PORTSMOUTH, Va - Mothers who have lost sons to gun violence came together to lean on each other and lean on city leaders. Portsmouth's new city manager Tonya Chapman and Interim Police Chief Stephen Jenkins listened and took notes as mothers spoke. Unseen Tears, is a support group for mothers who lost sons impacted by gun violence.
Debra Jones lost her son Jamel Howell to gun violence in Portsmouth.
"He was killed on America Night Out," Jones said.
Her son was killed in 2019. She says she’s been coming to these meetings for six months to connect with mothers who are coping.
"We can get together cry and laugh. Everybody understands the pain and the hurt," Jones said.
City manager Tonya Chapman spoke with mothers who lost sons to gun violence. Chapman says her goal is to reduce crime with her initiative, Rock the Block, to address crime concerns.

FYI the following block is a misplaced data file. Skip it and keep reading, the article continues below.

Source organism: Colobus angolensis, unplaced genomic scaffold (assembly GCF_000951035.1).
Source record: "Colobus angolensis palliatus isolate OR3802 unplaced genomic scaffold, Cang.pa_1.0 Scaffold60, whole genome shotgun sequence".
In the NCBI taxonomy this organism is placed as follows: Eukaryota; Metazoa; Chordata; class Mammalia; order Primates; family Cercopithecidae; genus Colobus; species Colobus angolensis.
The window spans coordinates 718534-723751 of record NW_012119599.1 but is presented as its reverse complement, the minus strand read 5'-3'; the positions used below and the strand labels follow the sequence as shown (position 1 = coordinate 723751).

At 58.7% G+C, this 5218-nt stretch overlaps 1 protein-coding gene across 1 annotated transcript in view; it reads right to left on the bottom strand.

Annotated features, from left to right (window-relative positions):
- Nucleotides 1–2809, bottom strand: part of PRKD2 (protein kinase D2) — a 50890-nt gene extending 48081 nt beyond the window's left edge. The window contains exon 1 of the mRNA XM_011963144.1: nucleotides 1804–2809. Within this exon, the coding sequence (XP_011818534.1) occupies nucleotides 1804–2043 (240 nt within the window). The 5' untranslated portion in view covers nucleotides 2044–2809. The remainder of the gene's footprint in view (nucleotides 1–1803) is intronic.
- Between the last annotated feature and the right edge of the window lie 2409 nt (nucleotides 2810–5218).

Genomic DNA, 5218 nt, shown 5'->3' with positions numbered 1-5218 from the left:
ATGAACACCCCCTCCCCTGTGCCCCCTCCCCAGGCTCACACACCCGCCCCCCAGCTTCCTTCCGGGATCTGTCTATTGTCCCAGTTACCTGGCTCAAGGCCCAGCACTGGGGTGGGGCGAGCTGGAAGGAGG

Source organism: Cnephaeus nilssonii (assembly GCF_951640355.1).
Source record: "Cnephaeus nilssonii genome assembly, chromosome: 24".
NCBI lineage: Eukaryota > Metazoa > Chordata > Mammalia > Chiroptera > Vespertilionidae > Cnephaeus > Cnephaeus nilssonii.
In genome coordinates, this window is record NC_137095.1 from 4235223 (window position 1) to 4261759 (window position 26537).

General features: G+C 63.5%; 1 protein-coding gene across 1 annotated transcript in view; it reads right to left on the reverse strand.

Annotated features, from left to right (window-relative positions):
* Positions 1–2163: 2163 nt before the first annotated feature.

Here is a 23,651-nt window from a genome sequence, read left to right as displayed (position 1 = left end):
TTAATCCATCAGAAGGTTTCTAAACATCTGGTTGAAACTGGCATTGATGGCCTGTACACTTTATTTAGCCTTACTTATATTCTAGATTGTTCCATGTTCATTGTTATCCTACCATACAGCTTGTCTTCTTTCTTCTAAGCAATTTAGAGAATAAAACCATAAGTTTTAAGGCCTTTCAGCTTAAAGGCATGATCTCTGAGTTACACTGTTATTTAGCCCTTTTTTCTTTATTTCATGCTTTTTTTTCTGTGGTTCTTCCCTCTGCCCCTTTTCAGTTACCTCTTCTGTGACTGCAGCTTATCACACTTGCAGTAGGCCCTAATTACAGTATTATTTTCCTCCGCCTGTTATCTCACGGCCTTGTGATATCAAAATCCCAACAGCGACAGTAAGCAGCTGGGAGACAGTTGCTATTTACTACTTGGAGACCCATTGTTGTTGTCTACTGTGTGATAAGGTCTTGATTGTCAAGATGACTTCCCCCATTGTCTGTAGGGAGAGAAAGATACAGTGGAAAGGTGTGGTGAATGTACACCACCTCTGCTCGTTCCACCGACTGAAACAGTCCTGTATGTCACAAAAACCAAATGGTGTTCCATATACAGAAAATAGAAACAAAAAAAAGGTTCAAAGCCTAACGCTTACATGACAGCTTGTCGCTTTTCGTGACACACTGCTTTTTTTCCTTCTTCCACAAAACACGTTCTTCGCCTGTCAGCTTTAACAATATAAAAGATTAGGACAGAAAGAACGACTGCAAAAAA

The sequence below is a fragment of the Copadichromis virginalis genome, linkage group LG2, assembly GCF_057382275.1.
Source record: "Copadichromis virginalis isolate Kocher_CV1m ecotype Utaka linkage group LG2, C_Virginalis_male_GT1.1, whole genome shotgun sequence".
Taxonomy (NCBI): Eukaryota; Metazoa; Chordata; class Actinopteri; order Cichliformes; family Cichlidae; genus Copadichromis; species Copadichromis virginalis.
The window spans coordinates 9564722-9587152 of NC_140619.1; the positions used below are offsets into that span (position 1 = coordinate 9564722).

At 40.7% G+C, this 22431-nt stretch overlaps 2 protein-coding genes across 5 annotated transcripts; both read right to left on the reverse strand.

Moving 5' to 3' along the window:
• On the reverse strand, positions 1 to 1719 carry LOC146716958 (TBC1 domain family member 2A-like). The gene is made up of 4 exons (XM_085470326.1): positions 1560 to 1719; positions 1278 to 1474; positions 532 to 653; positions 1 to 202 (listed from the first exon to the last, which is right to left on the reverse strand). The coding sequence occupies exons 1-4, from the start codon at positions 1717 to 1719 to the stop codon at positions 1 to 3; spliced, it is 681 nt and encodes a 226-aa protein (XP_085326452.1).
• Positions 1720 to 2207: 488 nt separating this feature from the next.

"We’re going to select a neighborhood and start with each neighborhood starting in August. I’m going to go out into the community, talk to the community and find out what their issues and concerns are," Chapman said to a group of Portsmouth mothers.
Chapman urges citizens if they see something to say something.
"We need your help. We can only go so far. We can only see so much. You have to share if you care," Chapman said.
Cedric Cradle, the organizer -- and founder of Unseen Tears provides support and free portraits to families who’ve lost loved ones to gun violence.
"We make it to give to the families for the healing process," Cradle said.
Cradle paints portraits and gives them to families impacted by gun violence. His organization also provides counseling services to mothers. Cradle says his main goal is to provide an outlet for mothers – who have lost sons to gun violence one step at a time.